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Industry Salute: Tom Lockett Leaves a Unique Legacy
Industry Salute - Tom Lockett: Industry says goodbye to a beloved pallet machinery salesman. Known for his humor and friendly sales style, Tom Locket recently passed away.
By Dr. Ed Brindley, Publisher
Date Posted: 12/1/2007
This first “Industry Salute” in a long time comes with a sad note. I am writing about my good friend Tom Lockett, a long time salesman of pallet machinery who passed away on Monday, October 22.
Where do I begin to frame a picture of a person like Tom Lockett? I have spoken with his wife Donna and many of his friends to solicit their comments so you can get a flavor of what Tom meant to so many in our industry.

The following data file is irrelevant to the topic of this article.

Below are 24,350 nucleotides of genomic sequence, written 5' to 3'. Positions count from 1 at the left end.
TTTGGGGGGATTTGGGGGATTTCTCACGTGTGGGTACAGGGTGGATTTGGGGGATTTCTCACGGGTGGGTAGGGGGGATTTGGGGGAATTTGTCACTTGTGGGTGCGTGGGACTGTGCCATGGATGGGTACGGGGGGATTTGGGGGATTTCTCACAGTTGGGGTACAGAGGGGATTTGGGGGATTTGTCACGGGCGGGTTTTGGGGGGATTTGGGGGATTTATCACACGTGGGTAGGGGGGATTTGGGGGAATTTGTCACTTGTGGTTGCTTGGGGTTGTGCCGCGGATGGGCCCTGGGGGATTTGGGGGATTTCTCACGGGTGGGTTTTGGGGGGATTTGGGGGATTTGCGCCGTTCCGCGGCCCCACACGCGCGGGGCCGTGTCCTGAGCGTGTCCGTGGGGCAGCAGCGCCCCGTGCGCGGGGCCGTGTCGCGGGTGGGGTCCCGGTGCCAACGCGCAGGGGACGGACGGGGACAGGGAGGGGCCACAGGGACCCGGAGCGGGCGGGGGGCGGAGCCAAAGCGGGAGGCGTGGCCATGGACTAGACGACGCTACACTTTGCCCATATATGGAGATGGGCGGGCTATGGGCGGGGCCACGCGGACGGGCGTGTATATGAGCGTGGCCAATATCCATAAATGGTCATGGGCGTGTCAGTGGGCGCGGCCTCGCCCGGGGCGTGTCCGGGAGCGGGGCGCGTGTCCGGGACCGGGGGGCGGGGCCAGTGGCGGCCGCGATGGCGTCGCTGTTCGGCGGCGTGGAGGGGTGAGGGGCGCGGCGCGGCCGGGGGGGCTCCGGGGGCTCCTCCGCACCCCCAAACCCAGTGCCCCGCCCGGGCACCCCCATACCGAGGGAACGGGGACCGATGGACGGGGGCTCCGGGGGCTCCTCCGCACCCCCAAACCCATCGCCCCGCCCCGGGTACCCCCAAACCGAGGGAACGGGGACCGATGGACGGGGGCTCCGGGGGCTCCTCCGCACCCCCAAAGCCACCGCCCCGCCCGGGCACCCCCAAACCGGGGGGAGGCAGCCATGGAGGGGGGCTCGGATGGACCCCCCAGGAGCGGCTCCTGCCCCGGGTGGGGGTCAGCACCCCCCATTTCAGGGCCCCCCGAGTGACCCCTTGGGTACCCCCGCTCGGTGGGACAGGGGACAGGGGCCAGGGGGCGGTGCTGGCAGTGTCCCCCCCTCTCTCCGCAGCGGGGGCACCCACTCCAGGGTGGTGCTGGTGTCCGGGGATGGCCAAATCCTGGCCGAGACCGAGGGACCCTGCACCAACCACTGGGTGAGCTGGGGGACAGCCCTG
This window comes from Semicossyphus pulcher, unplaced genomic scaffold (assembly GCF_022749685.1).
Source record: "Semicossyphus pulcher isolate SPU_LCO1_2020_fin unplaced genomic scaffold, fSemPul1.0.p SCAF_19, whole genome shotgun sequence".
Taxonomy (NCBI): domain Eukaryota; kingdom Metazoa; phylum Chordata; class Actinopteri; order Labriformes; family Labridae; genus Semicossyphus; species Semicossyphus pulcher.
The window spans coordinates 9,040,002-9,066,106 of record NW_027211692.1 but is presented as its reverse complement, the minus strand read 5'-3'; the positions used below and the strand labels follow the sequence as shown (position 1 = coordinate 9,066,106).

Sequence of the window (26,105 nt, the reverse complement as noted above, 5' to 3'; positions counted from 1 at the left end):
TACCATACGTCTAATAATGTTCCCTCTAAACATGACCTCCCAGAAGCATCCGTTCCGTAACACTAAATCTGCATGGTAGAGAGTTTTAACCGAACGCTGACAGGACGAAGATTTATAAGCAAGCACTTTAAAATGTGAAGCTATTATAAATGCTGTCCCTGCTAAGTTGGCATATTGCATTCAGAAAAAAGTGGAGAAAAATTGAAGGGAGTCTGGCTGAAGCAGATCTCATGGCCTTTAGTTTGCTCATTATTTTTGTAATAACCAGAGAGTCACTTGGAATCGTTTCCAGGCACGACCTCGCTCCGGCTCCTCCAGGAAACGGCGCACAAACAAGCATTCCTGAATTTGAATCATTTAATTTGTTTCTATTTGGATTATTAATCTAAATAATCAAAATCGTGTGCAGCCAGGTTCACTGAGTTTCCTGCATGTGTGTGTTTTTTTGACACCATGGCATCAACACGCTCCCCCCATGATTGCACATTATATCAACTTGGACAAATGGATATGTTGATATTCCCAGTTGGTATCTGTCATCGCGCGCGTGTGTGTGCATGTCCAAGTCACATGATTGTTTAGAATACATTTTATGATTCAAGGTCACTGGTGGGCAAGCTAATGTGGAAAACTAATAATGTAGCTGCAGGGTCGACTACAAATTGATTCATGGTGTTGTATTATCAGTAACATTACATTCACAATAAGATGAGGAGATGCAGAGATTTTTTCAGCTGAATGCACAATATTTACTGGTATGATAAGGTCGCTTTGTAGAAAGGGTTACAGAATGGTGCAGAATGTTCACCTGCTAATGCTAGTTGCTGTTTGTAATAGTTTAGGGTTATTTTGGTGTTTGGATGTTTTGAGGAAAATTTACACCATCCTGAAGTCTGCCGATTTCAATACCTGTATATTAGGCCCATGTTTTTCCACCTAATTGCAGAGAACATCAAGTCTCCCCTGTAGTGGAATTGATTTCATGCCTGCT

In preparation for his life’s work, Tom attended Penn State University and transferred to Clarion University where he graduated in English. Soon after marrying Donna in 1962, the couple traveled to Tacoma, Wash. where Tom began working for Weyerhaeuser. Immediately after graduating from Clarion, he attended the Hardwood Grading School in Memphis and was hired by Weyerhaeuser for their six month sales training program. From Tacoma, he moved back across the country to Miami and from there to Orlando and Atlanta.
After that time he and Donna stayed in the South where he moved to the plywood industry, serving as the sales manager for South-Ply in Louisiana, Great Northern Nekoosa in Georgia, and Boise Southern in Louisiana. Tom then worked in the treated wood industry for Southeast Wood Treating Company in Alabama and Great Southern Treating in Alabama.